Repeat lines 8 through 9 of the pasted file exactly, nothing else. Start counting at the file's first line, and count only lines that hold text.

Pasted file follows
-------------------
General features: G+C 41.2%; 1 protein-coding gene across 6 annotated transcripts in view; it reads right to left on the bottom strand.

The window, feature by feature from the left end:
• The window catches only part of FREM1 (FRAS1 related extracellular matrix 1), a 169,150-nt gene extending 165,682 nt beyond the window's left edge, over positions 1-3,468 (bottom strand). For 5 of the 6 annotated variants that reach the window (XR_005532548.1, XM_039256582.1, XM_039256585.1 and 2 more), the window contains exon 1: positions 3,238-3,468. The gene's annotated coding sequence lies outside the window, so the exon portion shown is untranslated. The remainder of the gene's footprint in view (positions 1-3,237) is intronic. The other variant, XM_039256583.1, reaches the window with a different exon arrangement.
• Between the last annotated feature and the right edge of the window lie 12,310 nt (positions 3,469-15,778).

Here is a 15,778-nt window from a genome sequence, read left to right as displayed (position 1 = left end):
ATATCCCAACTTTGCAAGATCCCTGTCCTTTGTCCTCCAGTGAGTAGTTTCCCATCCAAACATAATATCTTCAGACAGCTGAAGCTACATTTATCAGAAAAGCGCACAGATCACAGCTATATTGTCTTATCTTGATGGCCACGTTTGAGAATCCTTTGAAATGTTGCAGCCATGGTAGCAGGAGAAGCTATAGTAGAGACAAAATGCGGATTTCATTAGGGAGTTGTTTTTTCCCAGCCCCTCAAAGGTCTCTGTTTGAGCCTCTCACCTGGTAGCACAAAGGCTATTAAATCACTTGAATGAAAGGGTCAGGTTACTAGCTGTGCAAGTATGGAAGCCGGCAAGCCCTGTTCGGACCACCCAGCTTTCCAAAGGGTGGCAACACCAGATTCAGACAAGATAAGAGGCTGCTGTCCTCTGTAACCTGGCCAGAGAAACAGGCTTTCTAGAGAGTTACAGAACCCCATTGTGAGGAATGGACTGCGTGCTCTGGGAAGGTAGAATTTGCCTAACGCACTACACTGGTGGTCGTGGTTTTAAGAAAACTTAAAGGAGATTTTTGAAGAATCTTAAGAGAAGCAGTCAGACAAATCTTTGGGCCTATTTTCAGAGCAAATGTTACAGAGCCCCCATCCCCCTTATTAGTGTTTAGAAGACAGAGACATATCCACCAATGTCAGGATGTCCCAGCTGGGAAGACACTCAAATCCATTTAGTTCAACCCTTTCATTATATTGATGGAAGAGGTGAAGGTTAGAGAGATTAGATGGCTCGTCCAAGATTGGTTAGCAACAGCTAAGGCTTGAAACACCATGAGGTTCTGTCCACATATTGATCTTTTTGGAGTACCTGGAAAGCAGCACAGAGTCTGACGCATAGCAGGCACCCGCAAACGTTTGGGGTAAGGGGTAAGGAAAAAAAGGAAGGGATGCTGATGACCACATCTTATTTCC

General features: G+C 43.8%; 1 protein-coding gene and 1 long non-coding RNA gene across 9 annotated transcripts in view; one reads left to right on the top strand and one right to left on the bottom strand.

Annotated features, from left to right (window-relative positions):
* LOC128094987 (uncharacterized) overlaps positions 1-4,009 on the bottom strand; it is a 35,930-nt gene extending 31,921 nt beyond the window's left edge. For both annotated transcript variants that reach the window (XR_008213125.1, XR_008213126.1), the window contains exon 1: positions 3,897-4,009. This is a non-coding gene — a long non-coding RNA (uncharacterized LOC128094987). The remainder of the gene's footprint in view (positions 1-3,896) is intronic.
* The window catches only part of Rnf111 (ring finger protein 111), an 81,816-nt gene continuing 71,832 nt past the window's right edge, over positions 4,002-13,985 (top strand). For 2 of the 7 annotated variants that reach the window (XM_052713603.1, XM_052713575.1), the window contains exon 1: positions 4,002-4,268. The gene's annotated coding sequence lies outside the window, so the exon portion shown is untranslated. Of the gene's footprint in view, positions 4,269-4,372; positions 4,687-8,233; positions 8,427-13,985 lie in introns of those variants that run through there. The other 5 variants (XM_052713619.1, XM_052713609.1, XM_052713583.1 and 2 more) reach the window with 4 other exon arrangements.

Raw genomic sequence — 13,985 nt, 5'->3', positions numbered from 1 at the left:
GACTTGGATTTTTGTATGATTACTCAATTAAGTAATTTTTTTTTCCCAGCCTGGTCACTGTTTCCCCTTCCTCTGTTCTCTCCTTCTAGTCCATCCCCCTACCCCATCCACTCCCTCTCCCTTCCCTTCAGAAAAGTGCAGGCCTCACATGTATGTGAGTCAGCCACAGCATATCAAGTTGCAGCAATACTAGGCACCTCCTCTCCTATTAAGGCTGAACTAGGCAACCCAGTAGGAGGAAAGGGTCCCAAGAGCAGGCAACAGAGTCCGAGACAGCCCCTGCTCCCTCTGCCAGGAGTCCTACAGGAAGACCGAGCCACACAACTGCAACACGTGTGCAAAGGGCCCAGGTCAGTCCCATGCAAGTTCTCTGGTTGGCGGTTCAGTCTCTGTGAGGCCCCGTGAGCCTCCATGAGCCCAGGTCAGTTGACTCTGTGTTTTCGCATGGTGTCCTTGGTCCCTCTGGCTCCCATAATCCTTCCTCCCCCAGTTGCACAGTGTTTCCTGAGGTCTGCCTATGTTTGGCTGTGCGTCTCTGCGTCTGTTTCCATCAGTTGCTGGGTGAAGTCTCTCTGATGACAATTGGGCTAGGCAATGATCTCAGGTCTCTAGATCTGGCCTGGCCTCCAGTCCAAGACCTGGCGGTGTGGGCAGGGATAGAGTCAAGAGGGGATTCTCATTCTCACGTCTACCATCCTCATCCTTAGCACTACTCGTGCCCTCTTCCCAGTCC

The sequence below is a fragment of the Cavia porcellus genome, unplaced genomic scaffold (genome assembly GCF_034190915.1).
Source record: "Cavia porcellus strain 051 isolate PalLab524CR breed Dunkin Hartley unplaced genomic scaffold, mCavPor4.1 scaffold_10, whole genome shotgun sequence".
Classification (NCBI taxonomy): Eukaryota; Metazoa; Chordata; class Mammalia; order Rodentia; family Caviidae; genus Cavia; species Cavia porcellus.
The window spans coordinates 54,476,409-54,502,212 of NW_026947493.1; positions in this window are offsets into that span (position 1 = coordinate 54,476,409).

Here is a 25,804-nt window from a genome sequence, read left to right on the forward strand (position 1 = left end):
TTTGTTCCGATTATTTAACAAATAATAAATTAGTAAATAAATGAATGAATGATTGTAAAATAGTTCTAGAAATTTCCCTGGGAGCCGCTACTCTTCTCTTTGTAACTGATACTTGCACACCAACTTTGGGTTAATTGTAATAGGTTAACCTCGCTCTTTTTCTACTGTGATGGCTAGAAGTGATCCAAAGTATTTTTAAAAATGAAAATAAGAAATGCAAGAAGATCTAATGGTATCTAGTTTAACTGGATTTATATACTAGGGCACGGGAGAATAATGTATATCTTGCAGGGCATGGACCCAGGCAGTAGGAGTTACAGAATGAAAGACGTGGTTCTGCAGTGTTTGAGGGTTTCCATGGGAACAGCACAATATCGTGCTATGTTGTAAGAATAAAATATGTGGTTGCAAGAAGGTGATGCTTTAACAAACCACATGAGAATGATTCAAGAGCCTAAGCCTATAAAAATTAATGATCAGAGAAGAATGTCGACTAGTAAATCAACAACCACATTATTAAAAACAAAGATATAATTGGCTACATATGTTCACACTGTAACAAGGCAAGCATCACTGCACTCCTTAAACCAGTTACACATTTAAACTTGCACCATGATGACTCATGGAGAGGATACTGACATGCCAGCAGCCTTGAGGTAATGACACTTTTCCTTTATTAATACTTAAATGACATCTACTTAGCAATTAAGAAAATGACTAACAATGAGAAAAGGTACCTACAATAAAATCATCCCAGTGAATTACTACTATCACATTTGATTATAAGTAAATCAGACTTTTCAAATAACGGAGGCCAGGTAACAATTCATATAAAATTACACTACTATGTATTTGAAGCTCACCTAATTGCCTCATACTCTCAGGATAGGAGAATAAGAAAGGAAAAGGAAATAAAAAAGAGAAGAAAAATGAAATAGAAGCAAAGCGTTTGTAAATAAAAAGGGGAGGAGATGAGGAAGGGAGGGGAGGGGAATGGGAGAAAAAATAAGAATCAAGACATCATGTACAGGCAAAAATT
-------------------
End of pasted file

Annotated features, from left to right (window-relative positions):
* LOC128094987 (uncharacterized) overlaps positions 1-4,009 on the bottom strand; it is a 35,930-nt gene extending 31,921 nt beyond the window's left edge. For both annotated transcript variants that reach the window (XR_008213125.1, XR_008213126.1), the window contains exon 1: positions 3,897-4,009. This is a non-coding gene — a long non-coding RNA (uncharacterized LOC128094987). The remainder of the gene's footprint in view (positions 1-3,896) is intronic.